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Influenza Vaccination Update

Sep 04, 2019 4:06 pm

FDA's Vaccines and Related Biological Products Advisory Committee met in Silver Spring, Maryland, on March 6 and 22, 2019, to select the influenza viruses for the composition of the influenza vaccine for the 2019-2020 U.S. influenza season. During this meeting, the advisory committee reviewed and evaluated the surveillance data related to epidemiology and antigenic characteristics of recent influenza isolates, serological responses to 2018-2019 vaccines, and the availability of candidate strains and reagents.

The committee recommended that the trivalent formulation influenza vaccines for the U.S. 2019-2020 influenza season contain the following:

  • an A/Brisbane/02/2018 (H1N1)pdm09-like virus;
  • an A/Kansas/14/2017 (H3N2)-like virus;
  • a B/Colorado/06/2017-like virus (B/Victoria lineage).

The committee also recommended that quadrivalent influenza vaccines contain the above three strains and the following additional B strain:

  • a B/Phuket/3073/2013-like virus (B/Yamagata lineage)

The FDA has release information on released influenza vaccination lots.  

Flu vaccine lots that have been released by FDA and are available for distribution by the manufacturers. For information on flu vaccine distribution schedules, please contact the following manufacturers directly.

  • Afluria Quadrivalent, Seqirus Pty, Fluad, Seqirus, Fluarix Quadrivalent, GlaxoSmithKline Biologicals, Flublok Quadrivalent,  Protein Sciences Corporation, Flucelvax Quadrivalent, Seqirus, FluLaval Quadrivalent, ID Biomedical Corporation of Quebec, FluMist Quadrivalent, MedImmune, Fluzone High Dose,  Sanofi Pasteur, Fluzone Quadrivalent, Sanofi Pasteur.

EULAR has also come out with new guidelines for the vaccination in adult patients with autoimmune inflammatory rheumatic diseases (AIIRD). Specifically these state that influenza vaccination should be strongly considered for the majority of patients with AIIRD. (Citation source:

The 2019 EULAR guidelines are based on systematic literature reviews leading to recommendations based on the evidence and expert opinion. This includes 6 overarching principles and 9 recommendations.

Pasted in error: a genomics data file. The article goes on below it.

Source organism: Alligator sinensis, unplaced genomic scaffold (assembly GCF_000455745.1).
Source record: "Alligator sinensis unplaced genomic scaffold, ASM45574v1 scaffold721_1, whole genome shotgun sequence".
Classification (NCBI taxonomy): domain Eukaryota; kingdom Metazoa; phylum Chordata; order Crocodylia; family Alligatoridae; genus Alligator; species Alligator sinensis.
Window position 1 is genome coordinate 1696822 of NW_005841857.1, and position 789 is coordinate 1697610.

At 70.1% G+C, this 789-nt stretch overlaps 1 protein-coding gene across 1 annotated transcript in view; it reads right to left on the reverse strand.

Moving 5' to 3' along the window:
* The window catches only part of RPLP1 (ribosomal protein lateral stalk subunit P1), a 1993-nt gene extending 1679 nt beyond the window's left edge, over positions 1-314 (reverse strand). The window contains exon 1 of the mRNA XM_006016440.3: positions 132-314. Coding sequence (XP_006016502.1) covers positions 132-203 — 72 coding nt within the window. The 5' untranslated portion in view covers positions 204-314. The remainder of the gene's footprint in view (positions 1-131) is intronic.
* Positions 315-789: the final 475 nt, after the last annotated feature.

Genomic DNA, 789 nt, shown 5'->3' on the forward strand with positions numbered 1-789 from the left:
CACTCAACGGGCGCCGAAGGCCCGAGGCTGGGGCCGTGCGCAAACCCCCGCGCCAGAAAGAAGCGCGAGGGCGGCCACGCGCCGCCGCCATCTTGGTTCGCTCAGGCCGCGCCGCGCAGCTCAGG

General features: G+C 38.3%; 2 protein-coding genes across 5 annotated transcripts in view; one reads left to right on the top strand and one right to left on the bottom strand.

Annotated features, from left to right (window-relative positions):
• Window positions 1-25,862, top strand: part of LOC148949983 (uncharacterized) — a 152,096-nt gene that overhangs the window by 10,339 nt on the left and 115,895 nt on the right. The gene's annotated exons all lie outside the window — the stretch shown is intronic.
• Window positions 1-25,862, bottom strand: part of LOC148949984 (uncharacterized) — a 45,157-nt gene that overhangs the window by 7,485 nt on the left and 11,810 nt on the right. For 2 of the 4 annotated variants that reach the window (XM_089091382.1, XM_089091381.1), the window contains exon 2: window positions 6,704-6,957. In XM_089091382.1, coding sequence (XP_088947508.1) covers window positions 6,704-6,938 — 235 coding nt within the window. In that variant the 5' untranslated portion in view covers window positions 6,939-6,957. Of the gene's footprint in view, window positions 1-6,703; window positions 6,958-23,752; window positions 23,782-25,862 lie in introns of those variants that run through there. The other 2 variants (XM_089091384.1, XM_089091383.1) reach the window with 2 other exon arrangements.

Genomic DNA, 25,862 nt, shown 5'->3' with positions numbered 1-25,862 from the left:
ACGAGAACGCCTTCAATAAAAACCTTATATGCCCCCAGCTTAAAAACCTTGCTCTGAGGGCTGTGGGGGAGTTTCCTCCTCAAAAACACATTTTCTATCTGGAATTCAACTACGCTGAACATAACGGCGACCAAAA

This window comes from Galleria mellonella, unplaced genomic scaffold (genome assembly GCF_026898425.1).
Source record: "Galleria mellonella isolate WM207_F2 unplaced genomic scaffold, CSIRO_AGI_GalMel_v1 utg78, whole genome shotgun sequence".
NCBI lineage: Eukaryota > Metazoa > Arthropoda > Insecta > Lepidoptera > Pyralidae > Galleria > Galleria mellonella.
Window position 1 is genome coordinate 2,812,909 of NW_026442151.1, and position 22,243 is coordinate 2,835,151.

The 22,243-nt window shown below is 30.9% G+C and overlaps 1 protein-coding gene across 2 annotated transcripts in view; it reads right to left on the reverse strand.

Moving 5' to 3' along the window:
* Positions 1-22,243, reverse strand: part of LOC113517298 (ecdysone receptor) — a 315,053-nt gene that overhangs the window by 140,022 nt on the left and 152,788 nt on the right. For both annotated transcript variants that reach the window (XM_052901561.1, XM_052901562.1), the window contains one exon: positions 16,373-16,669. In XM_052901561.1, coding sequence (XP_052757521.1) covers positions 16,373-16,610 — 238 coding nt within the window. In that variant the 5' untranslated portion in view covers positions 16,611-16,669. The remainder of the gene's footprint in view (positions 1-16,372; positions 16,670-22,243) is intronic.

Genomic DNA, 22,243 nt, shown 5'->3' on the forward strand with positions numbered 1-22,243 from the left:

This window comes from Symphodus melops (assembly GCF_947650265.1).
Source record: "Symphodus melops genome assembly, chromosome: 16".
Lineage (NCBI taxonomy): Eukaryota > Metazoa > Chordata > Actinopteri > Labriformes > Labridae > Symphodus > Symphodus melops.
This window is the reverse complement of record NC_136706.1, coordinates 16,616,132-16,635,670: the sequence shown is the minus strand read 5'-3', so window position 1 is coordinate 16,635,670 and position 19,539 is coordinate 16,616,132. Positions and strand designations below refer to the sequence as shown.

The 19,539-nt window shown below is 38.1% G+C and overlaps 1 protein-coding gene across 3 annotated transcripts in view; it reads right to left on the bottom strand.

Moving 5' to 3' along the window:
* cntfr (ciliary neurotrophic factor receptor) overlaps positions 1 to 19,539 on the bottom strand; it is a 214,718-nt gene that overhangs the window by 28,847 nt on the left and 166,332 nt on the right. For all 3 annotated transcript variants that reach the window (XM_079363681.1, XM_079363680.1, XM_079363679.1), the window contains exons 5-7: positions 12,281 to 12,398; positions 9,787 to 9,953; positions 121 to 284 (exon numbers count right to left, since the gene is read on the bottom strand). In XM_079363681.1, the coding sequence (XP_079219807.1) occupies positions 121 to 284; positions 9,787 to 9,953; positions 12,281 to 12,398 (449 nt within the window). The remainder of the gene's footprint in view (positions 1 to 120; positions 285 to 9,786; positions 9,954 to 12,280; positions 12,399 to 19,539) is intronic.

Key elements of this publication are the the need for an annual vaccination status assessment, vaccination during quiescent disease (preferably prior to immunosuppressants), non-live vaccines can be safely provided to all, whereas live-attenuated vaccines should be used with caution in most and avoided during the first 6 months of life in newborns of mothers treated with biologics during the second half of pregnancy. 

The 2019 EULAR recommendations provide an up-to-date guidance on vaccinations in patients with AIIRD.

Overarching Principles

  1. The vaccination status and indications for further vaccination in patients with AIIRD should be assessed yearly by the rheumatology team.
  2. The individualised vaccination programme should be explained to the patient by the rheumatology team, providing a basis for shared decision-making, and be jointly implemented by the primary care physician, the rheumatology team and the patient.
  3. Vaccination in patients with AIIRD should preferably be administered during quiescent disease.
  4. Vaccines should preferably be administered prior to planned immunosuppression, in particular B cell depleting therapy.
  5. Non-live vaccines can be administered to patients with AIIRD also while treated with systemic glucocorticoids and DMARDs.
  6. Live-attenuated vaccines may be considered with caution in patients with AIIRD.


  • Influenza vaccination should be strongly considered for the majority of patients with AIIRD.
  • Pneumococcal vaccination should be strongly considered for the majority of patients with AIIRD.
  • Patients with AIIRD should receive toxoid tetanus vaccination in accordance with recommendations for the general population. Passive immunisation should be considered for patients treated with B cell depleting therapy.
  • Hepatitis A and hepatitis B vaccination should be administrated to patients with AIIRD at risk. In specific situations booster or passive immunisation is indicated.
  • Herpes zoster vaccination may be considered in high-risk patients with AIIRD.
  • Vaccination against yellow fever should be generally avoided in patients with AIIRD.
  • Patients with AIIRD, in particular patients with SLE, should receive vaccinations against HPV in accordance with recommendations for the general population.
  • Immunocompetent household members of patients with AIIRD should be encouraged to receive vaccines according to national guidelines with the exception of the oral polio vaccines.
  • Live-attenuated vaccines should be avoided during the first 6 months of life in newborns of mothers treated with biologics during the second half of pregnancy.
The author has no conflicts of interest to disclose related to this subject

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